Scientific article
Open access

Beta-cell mitochondria and insulin secretion: messenger role of nucleotides and metabolites

Published inDiabetes, vol. 51, no. Suppl 1, p. S37-42
Publication date2002

The beta-cell mitochondria are known to generate metabolic coupling factors, or messengers, that mediate plasma membrane depolarization and the increase in cytosolic Ca(2+), the triggering event in glucose-stimulated insulin secretion. Accordingly, ATP closes nucleotide-sensitive K(+) channels necessary for the opening of voltage-gated Ca(2+) channels. ATP also exerts a permissive action on insulin exocytosis. In contrast, GTP directly stimulates the exocytotic process. cAMP is considered to have a dual function: on the one hand, it renders the beta-cell more responsive to glucose; on the other, it mediates the effect of glucagon and other hormones that potentiate insulin secretion. Mitochondrial shuttles contribute to the formation of pyridine nucleotides, which may also participate in insulin exocytosis. Among the metabolic factors generated by glucose, citrate-derived malonyl-CoA has been endorsed, but recent results have questioned its role. We have proposed that glutamate, which is also formed by mitochondrial metabolism, stimulates insulin exocytosis in conditions of permissive, clamped cytosolic Ca(2+) concentrations. The evidence for the implication of these and other putative messengers in metabolism-secretion coupling is discussed in this review.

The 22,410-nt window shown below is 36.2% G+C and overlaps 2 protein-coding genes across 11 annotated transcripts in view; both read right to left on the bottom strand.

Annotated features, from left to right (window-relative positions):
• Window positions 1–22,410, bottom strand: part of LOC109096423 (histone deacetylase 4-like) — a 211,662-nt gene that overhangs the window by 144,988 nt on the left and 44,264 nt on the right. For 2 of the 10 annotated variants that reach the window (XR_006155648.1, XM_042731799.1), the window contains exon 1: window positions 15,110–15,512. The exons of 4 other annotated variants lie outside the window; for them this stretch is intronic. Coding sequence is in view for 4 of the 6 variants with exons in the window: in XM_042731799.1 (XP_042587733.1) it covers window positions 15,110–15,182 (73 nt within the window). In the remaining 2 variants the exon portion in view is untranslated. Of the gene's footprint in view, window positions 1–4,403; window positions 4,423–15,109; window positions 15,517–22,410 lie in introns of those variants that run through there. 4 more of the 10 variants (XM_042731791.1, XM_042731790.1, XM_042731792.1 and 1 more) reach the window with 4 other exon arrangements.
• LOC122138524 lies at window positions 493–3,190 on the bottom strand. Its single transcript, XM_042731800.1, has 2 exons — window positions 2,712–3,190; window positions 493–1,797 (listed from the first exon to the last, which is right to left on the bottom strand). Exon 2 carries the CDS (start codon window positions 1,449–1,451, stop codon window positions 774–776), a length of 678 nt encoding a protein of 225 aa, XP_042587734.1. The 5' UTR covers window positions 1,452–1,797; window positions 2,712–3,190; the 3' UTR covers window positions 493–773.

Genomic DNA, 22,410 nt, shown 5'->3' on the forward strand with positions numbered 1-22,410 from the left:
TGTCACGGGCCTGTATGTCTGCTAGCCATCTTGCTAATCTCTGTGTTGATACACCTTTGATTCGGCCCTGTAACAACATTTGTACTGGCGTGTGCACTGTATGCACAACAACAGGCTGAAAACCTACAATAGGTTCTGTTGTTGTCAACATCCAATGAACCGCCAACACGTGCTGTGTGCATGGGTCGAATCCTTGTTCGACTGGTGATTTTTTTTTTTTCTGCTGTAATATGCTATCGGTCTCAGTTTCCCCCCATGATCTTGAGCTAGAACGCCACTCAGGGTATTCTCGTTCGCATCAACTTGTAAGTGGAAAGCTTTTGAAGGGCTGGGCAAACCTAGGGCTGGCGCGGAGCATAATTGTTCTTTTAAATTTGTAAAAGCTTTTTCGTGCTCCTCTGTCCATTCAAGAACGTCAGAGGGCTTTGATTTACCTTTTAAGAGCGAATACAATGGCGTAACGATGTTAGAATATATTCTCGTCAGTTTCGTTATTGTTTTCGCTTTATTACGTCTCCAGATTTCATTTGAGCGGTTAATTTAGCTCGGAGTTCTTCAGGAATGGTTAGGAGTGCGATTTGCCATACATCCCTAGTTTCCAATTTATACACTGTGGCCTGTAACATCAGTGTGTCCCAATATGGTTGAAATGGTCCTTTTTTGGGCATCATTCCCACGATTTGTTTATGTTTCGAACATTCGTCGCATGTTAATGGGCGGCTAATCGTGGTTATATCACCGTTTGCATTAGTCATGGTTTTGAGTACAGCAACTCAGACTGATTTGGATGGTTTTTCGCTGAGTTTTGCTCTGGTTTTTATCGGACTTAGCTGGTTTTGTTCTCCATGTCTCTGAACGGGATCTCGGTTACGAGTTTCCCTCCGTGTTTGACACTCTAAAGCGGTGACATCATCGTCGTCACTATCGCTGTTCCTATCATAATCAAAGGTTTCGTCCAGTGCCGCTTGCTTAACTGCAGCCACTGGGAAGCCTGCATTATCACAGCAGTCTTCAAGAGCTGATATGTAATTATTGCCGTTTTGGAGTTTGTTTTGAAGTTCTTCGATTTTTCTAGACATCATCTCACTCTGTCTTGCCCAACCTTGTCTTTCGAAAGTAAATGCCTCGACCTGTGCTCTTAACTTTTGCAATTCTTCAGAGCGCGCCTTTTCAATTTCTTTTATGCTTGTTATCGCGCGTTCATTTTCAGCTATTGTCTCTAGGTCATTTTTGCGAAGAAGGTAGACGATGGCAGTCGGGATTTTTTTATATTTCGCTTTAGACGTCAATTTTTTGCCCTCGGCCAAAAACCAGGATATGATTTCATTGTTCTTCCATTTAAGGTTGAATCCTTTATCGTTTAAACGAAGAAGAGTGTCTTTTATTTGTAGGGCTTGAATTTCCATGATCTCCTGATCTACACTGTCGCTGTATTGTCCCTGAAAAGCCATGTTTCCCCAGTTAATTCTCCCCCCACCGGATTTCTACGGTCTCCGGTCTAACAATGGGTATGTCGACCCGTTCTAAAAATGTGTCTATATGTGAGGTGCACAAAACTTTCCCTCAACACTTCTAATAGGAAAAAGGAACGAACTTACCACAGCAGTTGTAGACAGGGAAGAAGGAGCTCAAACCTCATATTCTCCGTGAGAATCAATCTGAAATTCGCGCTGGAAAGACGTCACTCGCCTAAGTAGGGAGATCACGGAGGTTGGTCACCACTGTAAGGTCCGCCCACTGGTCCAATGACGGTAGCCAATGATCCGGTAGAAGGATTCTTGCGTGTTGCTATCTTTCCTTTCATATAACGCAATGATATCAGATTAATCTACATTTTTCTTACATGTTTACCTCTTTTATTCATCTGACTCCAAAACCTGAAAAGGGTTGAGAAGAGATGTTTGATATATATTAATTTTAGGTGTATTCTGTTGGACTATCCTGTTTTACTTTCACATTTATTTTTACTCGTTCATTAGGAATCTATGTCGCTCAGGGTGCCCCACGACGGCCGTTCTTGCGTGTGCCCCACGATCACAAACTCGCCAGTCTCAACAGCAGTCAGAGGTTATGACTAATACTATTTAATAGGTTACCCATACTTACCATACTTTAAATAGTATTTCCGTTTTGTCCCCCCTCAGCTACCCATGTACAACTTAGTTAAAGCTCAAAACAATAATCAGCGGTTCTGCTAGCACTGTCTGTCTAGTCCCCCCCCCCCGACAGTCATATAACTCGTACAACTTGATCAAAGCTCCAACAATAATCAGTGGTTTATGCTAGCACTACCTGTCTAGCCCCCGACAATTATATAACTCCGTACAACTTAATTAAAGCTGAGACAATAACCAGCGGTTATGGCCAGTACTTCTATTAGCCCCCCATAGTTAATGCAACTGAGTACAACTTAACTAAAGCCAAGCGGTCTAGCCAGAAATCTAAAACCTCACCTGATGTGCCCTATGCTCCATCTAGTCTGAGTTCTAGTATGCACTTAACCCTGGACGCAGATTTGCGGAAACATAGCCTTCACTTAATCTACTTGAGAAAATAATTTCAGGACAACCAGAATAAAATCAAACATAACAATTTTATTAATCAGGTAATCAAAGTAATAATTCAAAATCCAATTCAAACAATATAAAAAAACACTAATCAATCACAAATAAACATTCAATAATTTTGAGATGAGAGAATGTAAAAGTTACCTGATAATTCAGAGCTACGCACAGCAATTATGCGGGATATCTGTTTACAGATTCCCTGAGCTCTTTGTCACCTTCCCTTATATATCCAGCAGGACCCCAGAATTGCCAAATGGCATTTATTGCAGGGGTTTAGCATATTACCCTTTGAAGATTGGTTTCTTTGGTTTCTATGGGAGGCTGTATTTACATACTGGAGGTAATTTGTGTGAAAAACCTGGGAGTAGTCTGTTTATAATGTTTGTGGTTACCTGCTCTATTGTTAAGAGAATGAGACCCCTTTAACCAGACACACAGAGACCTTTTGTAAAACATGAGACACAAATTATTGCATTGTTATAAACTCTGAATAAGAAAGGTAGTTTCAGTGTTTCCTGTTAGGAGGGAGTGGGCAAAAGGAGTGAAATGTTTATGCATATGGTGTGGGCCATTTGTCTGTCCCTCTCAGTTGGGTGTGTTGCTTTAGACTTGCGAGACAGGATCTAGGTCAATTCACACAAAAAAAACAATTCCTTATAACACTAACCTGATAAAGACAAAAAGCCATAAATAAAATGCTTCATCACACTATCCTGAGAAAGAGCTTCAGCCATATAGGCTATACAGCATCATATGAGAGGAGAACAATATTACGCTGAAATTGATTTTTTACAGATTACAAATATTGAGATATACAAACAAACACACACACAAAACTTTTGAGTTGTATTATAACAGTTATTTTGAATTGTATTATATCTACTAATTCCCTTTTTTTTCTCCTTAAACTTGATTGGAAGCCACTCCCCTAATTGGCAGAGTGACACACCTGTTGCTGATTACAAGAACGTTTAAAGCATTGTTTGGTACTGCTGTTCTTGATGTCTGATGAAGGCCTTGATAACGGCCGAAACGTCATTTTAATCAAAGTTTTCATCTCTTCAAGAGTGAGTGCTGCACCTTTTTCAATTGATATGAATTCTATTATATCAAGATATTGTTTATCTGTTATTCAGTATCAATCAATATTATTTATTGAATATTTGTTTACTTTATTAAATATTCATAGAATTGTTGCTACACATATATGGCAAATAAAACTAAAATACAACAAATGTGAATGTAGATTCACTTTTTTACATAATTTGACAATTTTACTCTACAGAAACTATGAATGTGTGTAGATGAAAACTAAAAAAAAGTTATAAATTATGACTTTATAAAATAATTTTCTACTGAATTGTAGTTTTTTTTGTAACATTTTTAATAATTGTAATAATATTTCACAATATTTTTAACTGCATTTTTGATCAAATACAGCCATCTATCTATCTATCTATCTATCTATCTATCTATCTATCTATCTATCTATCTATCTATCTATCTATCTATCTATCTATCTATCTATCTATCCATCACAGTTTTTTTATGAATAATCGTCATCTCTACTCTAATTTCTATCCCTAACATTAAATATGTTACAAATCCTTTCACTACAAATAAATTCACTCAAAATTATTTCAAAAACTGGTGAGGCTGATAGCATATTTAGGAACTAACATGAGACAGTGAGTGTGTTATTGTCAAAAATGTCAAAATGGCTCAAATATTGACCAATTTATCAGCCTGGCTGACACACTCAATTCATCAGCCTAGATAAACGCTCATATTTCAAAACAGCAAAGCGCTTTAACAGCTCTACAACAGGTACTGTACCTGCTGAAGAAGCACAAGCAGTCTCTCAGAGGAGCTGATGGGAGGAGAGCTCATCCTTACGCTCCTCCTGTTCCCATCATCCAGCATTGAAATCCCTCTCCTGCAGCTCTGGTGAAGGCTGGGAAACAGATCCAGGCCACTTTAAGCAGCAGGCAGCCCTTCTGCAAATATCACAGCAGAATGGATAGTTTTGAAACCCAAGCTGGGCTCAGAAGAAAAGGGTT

• Adenosine Triphosphate/metabolism
  • Animals
  • Cyclic AMP/metabolism
  • Guanosine Triphosphate/metabolism
  • Humans
  • Insulin/secretion
  • Islets of Langerhans/metabolism/secretion
  • Mitochondria/metabolism
Citation (ISO format)
WOLLHEIM, Claes, MAECHLER, Pierre. Beta-cell mitochondria and insulin secretion: messenger role of nucleotides and metabolites. In: Diabetes, 2002, vol. 51, n° Suppl 1, p. S37–42. doi: 10.2337/diabetes.51.2007.S37
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Article (Published version)
ISSN of the journal0012-1797

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